[Updated as of 29 Aug 2020]

With the re-opening of Singapore’s economy and society, more activities and close contact amongst people, including on public transport, are to be expected. In light of this, a distinction will be made between use of face shields and masks.

This will be a change from during the circuit breaker, when face shields were allowed to be worn in place of masks.

Masks are now the default

From 2 Jun 2020 onwards, all must continue to wear masks outside their homes. The use of masks that closely and completely cover the nose and mouth will be required as a default.

Why so?

COVID-19 is spread predominantly through droplets. The design of face shields typically leaves a gap between the face shield and the face. Masks that are worn closely and completely over the nose and mouth do not have such gaps.

Face shields allowed only for specific exempt groups or settings

In some situations  where the wearing of masks may not be practical, face shields may be worn. They must be worn properly so that a face shield covers the entire face, from the forehead to below the chin, wrapping around the sides of the face.

Groups that can wear a face shield:

  • Children twelve years and below, who may have difficulty wearing and keeping face masks on for a prolonged period of time;
  • Persons with health conditions that may result in breathing or other medical difficulties when a mask is worn for a prolonged period of time; and
  • Persons who are speaking to a group in a classroom or lecture-style setting, where they largely remain at the spot from which they are speaking, and are able to maintain a safe distance away from any other persons.

Situations that are exempt:
Currently, persons doing television broadcasts are exempted from having to wear face masks or face shields. This exemption will continue, provided that such activities are done in a safe and controlled environment.

Face shields may be worn on top of masks

In certain settings, face shields may be worn on top of a mask to provide additional protection. Wearing a shield can help to protect one’s eyes from droplets that may contain virus particles, and can also prevent the mask from getting wet. Wearing a face shield may also help prevent people from adjusting their masks or touching their faces.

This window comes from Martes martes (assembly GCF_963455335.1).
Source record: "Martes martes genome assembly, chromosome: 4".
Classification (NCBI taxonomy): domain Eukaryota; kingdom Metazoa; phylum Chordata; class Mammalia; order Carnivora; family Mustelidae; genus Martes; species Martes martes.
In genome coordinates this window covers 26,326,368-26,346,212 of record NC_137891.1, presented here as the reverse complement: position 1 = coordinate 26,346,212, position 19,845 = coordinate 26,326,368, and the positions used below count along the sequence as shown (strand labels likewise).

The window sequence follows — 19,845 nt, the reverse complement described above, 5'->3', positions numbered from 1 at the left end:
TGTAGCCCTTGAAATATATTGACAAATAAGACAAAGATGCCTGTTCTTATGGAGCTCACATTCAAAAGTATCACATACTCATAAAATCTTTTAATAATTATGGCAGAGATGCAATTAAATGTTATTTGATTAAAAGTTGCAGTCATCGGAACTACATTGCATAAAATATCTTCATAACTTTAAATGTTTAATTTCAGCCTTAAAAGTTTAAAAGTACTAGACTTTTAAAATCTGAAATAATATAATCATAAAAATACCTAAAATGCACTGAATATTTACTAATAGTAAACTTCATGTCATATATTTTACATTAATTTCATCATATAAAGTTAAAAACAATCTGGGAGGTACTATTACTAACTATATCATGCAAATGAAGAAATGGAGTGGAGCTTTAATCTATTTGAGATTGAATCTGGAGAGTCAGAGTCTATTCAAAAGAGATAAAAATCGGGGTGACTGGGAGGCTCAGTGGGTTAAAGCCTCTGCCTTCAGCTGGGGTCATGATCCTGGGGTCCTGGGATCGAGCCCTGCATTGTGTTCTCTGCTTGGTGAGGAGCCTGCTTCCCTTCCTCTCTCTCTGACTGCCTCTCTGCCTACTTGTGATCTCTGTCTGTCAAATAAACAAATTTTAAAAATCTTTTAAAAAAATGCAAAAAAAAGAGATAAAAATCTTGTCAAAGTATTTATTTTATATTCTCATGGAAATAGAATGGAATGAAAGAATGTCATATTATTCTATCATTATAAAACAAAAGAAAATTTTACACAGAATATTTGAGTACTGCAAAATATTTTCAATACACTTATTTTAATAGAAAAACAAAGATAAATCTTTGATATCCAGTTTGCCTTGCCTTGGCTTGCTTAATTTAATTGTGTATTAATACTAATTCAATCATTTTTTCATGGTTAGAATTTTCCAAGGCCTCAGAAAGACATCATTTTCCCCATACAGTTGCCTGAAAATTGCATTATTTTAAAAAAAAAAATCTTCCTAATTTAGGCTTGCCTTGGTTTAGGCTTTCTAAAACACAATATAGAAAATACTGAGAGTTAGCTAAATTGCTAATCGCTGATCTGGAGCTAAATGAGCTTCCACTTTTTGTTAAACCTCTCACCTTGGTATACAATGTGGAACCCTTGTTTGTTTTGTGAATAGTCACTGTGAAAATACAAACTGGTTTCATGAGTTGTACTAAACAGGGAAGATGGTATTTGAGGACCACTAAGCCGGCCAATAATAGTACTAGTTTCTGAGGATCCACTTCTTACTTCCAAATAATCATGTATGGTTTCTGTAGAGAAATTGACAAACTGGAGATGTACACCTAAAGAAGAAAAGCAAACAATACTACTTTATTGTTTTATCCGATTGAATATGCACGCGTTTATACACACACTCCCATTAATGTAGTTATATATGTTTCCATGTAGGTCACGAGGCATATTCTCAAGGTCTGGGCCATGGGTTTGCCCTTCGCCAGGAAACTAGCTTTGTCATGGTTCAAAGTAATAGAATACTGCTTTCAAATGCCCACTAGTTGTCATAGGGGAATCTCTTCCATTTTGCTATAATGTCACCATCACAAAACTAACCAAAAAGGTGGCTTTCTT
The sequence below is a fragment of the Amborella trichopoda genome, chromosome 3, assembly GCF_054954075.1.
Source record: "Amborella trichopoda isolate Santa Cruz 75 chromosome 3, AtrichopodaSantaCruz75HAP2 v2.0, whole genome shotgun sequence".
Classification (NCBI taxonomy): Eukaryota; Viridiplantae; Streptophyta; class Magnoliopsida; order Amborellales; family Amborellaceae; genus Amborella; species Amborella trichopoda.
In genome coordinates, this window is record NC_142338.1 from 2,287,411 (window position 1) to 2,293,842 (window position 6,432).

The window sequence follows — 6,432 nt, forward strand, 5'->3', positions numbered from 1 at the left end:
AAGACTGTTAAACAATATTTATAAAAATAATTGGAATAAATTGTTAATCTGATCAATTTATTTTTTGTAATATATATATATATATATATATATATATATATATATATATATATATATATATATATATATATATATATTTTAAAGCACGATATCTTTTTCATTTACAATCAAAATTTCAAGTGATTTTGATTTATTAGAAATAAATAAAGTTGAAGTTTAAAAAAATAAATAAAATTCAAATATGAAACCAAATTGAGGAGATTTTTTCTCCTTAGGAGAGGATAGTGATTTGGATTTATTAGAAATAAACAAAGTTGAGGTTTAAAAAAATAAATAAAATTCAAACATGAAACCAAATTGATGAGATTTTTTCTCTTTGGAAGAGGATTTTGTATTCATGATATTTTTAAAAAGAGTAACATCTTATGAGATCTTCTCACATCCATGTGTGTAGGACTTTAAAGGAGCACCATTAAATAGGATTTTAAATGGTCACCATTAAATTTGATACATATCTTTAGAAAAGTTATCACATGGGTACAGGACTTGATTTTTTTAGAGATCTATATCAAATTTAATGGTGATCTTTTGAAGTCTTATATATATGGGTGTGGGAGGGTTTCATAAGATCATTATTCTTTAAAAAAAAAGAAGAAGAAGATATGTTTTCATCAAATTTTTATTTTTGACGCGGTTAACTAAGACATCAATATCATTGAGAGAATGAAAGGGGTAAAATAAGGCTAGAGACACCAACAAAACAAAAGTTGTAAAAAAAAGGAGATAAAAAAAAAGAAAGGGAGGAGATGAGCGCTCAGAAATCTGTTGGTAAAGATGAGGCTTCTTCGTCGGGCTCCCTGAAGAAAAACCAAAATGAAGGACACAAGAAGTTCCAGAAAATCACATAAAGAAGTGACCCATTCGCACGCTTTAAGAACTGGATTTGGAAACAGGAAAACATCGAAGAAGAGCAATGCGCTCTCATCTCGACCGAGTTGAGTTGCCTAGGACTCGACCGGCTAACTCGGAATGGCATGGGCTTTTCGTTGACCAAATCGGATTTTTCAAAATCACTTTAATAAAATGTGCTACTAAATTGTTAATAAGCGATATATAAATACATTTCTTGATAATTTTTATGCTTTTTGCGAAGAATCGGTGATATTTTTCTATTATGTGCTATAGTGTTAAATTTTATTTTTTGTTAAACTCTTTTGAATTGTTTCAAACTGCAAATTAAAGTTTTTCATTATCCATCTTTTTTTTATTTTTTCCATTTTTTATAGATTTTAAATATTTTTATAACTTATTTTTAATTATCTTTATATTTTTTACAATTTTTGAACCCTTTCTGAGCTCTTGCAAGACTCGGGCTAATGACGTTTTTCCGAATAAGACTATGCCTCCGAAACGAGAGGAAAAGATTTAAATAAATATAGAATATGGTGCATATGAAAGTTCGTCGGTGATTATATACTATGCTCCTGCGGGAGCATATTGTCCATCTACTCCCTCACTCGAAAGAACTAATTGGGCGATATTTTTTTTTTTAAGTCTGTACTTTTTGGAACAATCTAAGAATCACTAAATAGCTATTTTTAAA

Makeshift coverings should not be used 

There have been recent queries on the efficacy of makeshift coverings such as bandanas, scarves, and neck gaiters in preventing disease transmission. As these makeshift coverings may not have a good fit around the person’s nose and mouth and are made from materials that are not specific for disease prevention, they may not perform as well as purpose-built masks.

To ensure transmission rates in the community are kept low, it is critical for every member of public to put on masks that are designed or made specifically to prevent disease transmission. A mask should be worn such that it closely and completely covers the wearer’s nose and mouth, without leaving a gap between the mask and the face. Therefore, face coverings such as neck gaiters, bandanas, scarves, or handkerchiefs should not be used.

Continue to stay home, stay safe

All are still advised to stay at home and avoid going out where possible.

Those who need to go out should continue to wear masks and take preventive measures such as hand hygiene and safe distancing to help reduce and prevent the spread of COVID-19.

Flexibility in enforcement will continue for groups that may have difficulties wearing a face mask or shield. These include children with special needs and young children aged two and above. In particular, mask-wearing is not recommended for young children below the age of two for safety reasons.

As more activities and services gradually resume, all should play their part by wearing masks, observing good personal hygiene, and adhering to safe distancing and safe management measures. 

Read more on the guidance for uses of masks and face shields here. 

Read more on the guidance for makeshift coverings here

 

 

 


Topics
Health